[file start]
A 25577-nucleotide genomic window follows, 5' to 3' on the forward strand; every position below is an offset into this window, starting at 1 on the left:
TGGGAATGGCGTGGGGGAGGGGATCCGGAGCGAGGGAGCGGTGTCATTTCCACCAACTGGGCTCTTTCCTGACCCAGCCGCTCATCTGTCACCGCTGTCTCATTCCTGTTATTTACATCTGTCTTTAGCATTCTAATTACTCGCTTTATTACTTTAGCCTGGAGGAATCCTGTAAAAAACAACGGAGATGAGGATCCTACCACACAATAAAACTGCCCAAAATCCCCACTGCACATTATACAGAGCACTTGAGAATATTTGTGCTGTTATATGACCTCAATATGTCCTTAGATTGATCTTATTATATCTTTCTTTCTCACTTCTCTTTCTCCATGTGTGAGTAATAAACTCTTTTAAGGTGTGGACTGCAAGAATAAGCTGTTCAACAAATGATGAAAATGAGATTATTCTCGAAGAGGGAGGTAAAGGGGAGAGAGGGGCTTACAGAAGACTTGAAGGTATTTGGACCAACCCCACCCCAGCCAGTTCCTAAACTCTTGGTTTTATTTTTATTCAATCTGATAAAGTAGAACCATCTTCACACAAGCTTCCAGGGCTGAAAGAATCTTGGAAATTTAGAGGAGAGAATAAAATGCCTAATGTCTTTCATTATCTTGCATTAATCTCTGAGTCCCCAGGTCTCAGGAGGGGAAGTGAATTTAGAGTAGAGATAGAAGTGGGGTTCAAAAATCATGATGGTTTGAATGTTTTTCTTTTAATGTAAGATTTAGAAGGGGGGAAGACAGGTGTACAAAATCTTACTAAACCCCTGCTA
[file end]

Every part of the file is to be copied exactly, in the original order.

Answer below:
A 25577-nucleotide genomic window follows, 5' to 3' on the forward strand; every position below is an offset into this window, starting at 1 on the left:
TGGGAATGGCGTGGGGGAGGGGATCCGGAGCGAGGGAGCGGTGTCATTTCCACCAACTGGGCTCTTTCCTGACCCAGCCGCTCATCTGTCACCGCTGTCTCATTCCTGTTATTTACATCTGTCTTTAGCATTCTAATTACTCGCTTTATTACTTTAGCCTGGAGGAATCCTGTAAAAAACAACGGAGATGAGGATCCTACCACACAATAAAACTGCCCAAAATCCCCACTGCACATTATACAGAGCACTTGAGAATATTTGTGCTGTTATATGACCTCAATATGTCCTTAGATTGATCTTATTATATCTTTCTTTCTCACTTCTCTTTCTCCATGTGTGAGTAATAAACTCTTTTAAGGTGTGGACTGCAAGAATAAGCTGTTCAACAAATGATGAAAATGAGATTATTCTCGAAGAGGGAGGTAAAGGGGAGAGAGGGGCTTACAGAAGACTTGAAGGTATTTGGACCAACCCCACCCCAGCCAGTTCCTAAACTCTTGGTTTTATTTTTATTCAATCTGATAAAGTAGAACCATCTTCACACAAGCTTCCAGGGCTGAAAGAATCTTGGAAATTTAGAGGAGAGAATAAAATGCCTAATGTCTTTCATTATCTTGCATTAATCTCTGAGTCCCCAGGTCTCAGGAGGGGAAGTGAATTTAGAGTAGAGATAGAAGTGGGGTTCAAAAATCATGATGGTTTGAATGTTTTTCTTTTAATGTAAGATTTAGAAGGGGGGAAGACAGGTGTACAAAATCTTACTAAACCCCTGCTA